Posted on: January 16, 2011 12:27 pm

Pats outed for using 'sideline wall' against Jets

Posted by Will Brinson

The Jets were fined a large chunk of change ($100,000 to be exact) for "TripGate." The extent of the fine was based on Sal Alosi's physical actions on the sideline against the Dolphins and Mike Westhoff claiming the Patriots engaged in the same tactics.

Turns out, they (allegedly) do just that. Jay Glazer of FOX Sports reported Sunday that the Jets found out about the Pats illegal sideline antics and actually showed a videotape of a Pats sideline wall with the final member attempting to trip the Jets gunner.

Apparently, a former member of the Patriots practice squad told the Jets that New England practiced the sideline wall manuever, and it appears that the Jets pulled the footage from a game against New England.

Glazer pointed out that if the Jets had sent this footage to the league office, then it probably would have been the Patriots getting fined and not New York. He's probably correct, too, because a large portion of the league's fine of the Jets stemmed from Westhoff's public comments. If, instead of making public allegations about the Pats behavior was similar to Alosi's, the Jets had sent the tape to 280 Park Avenue in New York, there's a pretty good chance Bob Kraft would have been cutting a check too.
Posted on: December 30, 2010 6:09 pm
Edited on: December 30, 2010 6:46 pm

Jets fairly fined $100K for 'TripGate'

Posted by Will Brinson

The NFL reached some resolution on the "TripGate" incident involving Sal Alosi and members of the team and staff who formed a wall against the Dolphins, announcing Thursday night that the Jets were fined $100,000 for the incident and calling it "a competitive violation as well as a dangerous tactic."

"The fine has been imposed on the Jets to emphasize that clubs are accountable for the actions of their employees," the NFL said in its statement.

The Jets, who suspended Alosi for the rest of the season sans pay and fined him $25,000, also released a statement in which they said they'll "comply with the league's decision."

The NFL also indicated that the the fine was shaped by Mike Westhoff's decision to imply that the Patriots might engage in similar tactics.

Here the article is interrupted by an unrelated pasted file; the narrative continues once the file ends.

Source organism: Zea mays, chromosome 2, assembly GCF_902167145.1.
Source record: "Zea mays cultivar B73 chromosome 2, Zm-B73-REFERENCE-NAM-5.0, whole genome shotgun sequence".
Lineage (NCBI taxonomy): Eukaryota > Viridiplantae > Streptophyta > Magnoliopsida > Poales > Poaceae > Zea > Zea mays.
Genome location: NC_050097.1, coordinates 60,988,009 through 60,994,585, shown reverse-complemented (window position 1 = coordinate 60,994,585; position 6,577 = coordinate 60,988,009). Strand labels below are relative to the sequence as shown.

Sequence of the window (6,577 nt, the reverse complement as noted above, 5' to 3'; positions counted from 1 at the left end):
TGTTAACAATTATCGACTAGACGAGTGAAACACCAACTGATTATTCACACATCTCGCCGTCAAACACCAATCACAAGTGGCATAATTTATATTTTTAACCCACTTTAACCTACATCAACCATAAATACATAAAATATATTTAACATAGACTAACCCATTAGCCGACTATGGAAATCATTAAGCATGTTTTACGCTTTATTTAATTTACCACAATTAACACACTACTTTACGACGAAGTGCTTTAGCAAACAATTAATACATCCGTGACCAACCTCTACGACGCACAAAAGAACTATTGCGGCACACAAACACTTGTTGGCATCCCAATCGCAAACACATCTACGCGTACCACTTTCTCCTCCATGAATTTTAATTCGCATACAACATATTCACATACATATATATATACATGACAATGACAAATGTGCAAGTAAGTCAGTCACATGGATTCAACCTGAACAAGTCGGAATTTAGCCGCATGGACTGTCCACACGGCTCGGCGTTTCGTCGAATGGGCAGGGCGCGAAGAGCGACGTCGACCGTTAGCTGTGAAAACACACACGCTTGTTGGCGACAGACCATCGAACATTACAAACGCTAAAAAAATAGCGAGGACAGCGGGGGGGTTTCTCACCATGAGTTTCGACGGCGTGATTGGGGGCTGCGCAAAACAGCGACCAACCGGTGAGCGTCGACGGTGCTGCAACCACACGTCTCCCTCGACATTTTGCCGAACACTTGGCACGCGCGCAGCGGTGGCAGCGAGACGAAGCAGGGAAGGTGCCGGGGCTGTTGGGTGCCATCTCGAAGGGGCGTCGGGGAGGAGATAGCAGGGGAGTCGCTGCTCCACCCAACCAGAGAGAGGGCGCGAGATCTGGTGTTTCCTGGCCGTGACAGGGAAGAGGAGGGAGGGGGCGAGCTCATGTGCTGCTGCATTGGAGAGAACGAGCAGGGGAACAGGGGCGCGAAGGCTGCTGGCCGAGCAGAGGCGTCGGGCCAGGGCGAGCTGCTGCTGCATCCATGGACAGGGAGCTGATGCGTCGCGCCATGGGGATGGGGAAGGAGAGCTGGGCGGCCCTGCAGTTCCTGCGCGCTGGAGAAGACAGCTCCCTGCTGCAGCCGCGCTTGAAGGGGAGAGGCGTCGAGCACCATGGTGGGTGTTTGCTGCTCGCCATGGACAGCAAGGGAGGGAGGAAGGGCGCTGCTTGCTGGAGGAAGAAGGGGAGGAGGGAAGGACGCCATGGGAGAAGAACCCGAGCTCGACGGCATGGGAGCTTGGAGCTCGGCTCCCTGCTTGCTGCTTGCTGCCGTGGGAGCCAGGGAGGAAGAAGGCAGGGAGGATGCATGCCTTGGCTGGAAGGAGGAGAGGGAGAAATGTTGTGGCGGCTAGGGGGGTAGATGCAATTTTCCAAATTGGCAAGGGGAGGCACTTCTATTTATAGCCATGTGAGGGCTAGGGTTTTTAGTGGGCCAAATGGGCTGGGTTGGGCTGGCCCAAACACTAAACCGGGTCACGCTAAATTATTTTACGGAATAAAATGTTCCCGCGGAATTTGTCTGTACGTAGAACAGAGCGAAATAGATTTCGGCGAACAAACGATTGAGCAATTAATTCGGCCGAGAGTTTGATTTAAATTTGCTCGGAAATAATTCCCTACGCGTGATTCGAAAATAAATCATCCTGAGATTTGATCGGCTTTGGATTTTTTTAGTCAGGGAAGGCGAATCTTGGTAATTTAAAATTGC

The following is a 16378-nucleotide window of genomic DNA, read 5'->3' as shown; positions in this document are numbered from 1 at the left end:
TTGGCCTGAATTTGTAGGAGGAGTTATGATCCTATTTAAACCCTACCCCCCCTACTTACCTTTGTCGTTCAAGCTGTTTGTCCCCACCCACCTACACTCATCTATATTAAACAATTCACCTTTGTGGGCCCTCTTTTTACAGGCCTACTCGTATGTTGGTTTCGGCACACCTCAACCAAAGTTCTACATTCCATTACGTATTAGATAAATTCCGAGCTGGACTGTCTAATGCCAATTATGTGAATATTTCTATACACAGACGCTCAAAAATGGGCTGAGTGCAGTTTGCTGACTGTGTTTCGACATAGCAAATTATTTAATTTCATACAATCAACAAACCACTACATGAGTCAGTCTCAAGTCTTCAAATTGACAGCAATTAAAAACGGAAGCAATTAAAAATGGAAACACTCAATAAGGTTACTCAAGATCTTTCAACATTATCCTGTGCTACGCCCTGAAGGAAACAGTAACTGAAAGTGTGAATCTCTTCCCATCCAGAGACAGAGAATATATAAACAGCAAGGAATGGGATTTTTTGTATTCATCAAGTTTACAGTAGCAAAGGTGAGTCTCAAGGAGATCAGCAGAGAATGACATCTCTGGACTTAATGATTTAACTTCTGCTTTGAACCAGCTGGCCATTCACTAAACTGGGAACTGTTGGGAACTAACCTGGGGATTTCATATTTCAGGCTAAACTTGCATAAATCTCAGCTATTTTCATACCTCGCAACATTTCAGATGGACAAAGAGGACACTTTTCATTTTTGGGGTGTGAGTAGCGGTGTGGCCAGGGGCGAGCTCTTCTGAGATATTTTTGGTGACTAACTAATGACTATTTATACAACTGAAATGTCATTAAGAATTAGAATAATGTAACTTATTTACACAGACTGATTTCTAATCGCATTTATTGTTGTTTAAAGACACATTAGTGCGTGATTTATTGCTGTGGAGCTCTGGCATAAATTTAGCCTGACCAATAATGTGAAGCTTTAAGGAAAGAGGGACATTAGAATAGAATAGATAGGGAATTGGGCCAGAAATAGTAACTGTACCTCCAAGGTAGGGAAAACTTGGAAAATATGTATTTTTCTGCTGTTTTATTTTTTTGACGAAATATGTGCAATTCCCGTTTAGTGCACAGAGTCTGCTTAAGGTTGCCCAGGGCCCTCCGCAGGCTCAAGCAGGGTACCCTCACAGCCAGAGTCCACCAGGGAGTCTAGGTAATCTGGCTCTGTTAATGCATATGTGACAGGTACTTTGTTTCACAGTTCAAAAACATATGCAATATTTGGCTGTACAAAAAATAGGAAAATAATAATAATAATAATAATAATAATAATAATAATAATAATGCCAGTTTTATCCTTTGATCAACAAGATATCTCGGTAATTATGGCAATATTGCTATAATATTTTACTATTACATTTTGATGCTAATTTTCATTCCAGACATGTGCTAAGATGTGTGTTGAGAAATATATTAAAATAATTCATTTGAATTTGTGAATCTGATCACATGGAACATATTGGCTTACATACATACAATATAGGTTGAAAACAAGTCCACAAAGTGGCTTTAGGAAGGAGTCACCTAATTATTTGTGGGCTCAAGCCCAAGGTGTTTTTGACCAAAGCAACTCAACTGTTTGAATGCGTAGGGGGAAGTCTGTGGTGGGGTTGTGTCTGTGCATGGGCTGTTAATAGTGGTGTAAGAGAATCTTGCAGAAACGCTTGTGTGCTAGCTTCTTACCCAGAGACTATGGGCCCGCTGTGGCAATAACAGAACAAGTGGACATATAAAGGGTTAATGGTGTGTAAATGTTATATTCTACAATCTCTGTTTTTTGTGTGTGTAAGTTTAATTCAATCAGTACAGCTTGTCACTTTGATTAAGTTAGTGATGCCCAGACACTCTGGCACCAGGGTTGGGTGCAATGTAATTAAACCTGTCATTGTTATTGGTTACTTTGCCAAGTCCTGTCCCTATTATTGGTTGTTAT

"The discipline imposed on the club also includes the response to the incident of coach Alosi and special teams coordinator Mike Westhoff, who made public comments accusing other teams of employing similar tactics," the NFL's statement said.

Those two aspects of the fine make the 100 grand a fair amount even it's certainly more than the NFL has fined anyone for a helmet-to-helmet hit, and it's twice the amount the Broncos were fined for taping the 49ers walkthrough.

That's because Alosi's actions need to halted immediately, and because when a member of one organization calls out another organization, it's not something the league takes lightly, particularly since what Westhoff did could construe libel in normal venue.

More important, though, is making sure that the Jets (and by virtue of the public fine, all other NFL teams) understand they can't risk the health of opponents through cheap tactics designed to find a competitive advantage vis-a-vis an often overlooked rule.

And although the steep nature of the fine might mean Alosi's working for free next year (if he's even working), you can guarantee that the NFL got everyone's attention when they hit the Jets with the amount.

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Posted on: December 19, 2010 12:29 pm
Edited on: December 19, 2010 12:49 pm

NFL keeping a close eye on all sidelines Sunday

Posted by Will Brinson

"TripGate" (in which Sal Alosi wrecked Nolan Carroll on a return) has taken on a life of its own, such to the point that the NFL is investigating whether or not this is a common practice amongst teams.

Charley Casserly reported on The NFL Today that the Jets aren't alone in the teams the league is looking at, and that the NFL also found a previous instance of the Jets behaving in such a manner

"This is NOT the only time the Jets did this," Casserly said. In looking at tape, I saw it against Cincinnati -- here you can see the Jets personnel lined up in a very similar fashion. Also, the NFL is not only reviewing the Jets, it's reviewing Carolina and other teams for this kind of activity during the course of the season.

"Here's what will happen today. The referees, in all games, will go to the head coaches and remind them where the rules are for where they should stand and where the players should stand. Also, in the command center, here in New York, they're going to monitor sideline behavior. If they see anything out of the ordinary that they don't like, they're going to call the in-game supervisor and have him warn the team to correct it's actions."

In other words, it's a case similar to the helmet-to-helmet hits. There WERE rules in place prohibiting a certain action but the actual compliance of that rule was overlooked as long as it was relatively harmless.

Once someone else actually starts getting a) hurt or b) busted doing something that's classless, the NFL resorts to its rulebook to correct things.

This doesn't mean broaching the sideline will eventually result in a 15-yard penalty and a $75,000 fine (though it could!), but remember, this is better than the NFL having to make up entirely new rules to govern the game.

UPDATED (12:45 p.m.):
FOX's Jay Glazer, on that network's pregame show, showed video from last week of Panthers DL Tyler Brayton upending a Falcons gunner from the sideline on a punt return. The video showed Brayton actually moving from the bench area to the sideline to impede the Falcons path and then took him down.

Brayton, of course, most likely will be fined for what appears to be a very cheap shot. - JSK

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